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Steffler, John.

Toronto, McClelland and Stewart, c1985. 174pp, paper, $9.95, ISBN 0-7710-8242-8. CIP

Grades 11 and up
Reviewed by Pamela Black

Volume 13 Number 5
1985 September

This time honoured theme of the individual's quest for self-knowledge surely holds one of the highest positions in western literature. The Grey Islands, John Steffler's second collection, is a series of poetic and prose sketches that provide a modem offering to this hallowed genre.

Our narrator is a man who is "dying, bit by bit," as a town planner in Milliken Harbour, Newfoundland. His dreams have failed him. He describes his wife and himself on one of their few precious holidays as "ghosts looking for something we've lost." So he goes to a land of broken dreams and ghosts, the deserted Grey Islands, hoping to understand by dwelling with the "shades" the nature of his own withdrawal from reality.

Steffler constructs an interesting dialectic between the unseen and the seen: "my only company here: absent people, gaps . . . questions, vanished things, are solid facts." Yet later we are told:
"it's enough to record
what's obvious . . . but always this is what's
hardest to see." Somewhere in this dynamic is the key to himself. The spirit of the passages grows progressively lighter, and we feel that Steffler's persona has found some part of what he was looking for, but as this work draws to a close, the reader is curiously in the dark as to what this actually might be.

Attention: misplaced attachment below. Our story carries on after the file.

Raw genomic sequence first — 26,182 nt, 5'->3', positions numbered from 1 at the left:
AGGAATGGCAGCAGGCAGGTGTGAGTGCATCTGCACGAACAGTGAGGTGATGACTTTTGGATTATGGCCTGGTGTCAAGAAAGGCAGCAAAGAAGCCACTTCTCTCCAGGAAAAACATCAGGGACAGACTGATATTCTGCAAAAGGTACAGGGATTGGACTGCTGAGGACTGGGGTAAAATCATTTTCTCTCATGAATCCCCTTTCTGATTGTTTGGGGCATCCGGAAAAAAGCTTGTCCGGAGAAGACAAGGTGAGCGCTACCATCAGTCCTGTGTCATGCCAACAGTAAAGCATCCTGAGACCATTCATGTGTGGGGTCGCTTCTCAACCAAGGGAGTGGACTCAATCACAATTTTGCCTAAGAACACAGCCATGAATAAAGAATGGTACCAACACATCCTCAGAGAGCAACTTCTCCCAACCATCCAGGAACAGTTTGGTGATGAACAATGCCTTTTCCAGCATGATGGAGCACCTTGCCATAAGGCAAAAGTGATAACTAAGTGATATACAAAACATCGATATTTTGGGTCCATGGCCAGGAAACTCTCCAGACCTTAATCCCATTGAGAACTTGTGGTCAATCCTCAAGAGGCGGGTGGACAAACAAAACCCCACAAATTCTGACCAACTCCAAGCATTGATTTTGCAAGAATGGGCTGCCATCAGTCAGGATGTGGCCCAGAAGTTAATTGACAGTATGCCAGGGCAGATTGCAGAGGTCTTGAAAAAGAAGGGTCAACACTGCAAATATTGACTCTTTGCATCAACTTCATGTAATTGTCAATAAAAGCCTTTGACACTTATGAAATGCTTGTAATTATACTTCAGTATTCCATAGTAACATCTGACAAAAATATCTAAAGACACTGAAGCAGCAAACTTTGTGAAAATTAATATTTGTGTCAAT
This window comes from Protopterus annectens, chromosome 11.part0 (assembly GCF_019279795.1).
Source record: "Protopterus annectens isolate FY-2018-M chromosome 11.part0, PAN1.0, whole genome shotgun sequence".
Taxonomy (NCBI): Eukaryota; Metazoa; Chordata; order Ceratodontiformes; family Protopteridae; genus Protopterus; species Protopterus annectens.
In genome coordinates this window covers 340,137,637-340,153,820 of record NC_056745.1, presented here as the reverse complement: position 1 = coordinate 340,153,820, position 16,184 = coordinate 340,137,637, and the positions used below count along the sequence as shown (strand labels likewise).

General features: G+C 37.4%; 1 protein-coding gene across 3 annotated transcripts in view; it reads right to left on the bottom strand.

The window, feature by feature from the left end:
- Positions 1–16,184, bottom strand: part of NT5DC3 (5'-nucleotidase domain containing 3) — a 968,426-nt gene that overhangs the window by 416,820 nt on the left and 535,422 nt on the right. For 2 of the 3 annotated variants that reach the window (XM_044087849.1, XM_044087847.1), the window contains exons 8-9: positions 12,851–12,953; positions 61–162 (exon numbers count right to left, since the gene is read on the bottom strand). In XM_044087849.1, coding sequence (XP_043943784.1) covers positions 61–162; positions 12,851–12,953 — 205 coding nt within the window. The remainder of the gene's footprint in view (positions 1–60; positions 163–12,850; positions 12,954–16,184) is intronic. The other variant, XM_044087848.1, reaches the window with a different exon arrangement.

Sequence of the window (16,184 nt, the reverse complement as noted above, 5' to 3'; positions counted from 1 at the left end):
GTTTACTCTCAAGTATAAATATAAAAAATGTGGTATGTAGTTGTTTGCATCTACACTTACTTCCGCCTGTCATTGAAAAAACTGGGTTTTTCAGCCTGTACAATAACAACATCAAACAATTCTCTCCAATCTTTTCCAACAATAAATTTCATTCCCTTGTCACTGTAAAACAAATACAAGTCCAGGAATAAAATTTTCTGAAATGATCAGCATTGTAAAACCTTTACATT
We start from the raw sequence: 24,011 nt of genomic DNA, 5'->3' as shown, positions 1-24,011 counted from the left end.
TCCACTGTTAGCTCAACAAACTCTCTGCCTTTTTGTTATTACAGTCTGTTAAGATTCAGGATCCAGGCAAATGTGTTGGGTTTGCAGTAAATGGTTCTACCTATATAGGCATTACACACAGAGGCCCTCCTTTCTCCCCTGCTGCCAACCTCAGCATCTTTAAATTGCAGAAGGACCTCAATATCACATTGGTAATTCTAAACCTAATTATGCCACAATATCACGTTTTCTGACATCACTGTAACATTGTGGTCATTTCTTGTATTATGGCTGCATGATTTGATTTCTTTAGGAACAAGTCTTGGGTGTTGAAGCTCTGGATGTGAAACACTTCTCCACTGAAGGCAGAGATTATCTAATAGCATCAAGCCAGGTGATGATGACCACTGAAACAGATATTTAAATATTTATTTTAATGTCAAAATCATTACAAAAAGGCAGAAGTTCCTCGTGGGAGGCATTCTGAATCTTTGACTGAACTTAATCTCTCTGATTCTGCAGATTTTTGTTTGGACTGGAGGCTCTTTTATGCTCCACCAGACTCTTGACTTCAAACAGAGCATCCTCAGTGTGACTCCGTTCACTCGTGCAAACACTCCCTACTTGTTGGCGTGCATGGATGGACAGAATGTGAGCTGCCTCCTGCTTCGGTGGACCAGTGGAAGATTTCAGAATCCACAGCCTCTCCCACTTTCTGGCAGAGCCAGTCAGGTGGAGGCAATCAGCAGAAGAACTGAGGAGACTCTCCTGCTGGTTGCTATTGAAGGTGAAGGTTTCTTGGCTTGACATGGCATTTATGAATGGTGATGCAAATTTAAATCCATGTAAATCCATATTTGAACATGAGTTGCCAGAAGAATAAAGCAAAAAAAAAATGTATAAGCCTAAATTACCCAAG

A great deal of our protagonist's experiences on his island are alienating. He is uncomfortable; he is frightened; he is frequently inept. The anecdotes that are related in the voices of the locals are very amusing but also reveal the hardships that these people take for granted; no one seems surprised that there are no happy endings. The reader, drawn into this portrayal of an indifferent universe, is not provided with a view of the growth process that apparently results from the narrator's exposure to these negative factors. We are told: "day by day a power coming out of the rock." But we do not see or feel the power nor do we understand what has been resolved by the discovery of its presence.

The Grey Islands is interesting and entertaining in a very softspoken way. Like the characters it describes, however, this book falls short of its promise. It avoids important questions, and ultimately, does not go far enough towards articulating the shadowy spaces that need definition if an endeavour such as this is to be successful. Like our man on the island, The Grey Islands emerges with strength, but not victorious.

Pamela Black, Simon Fraser University, Burnaby, B.C.
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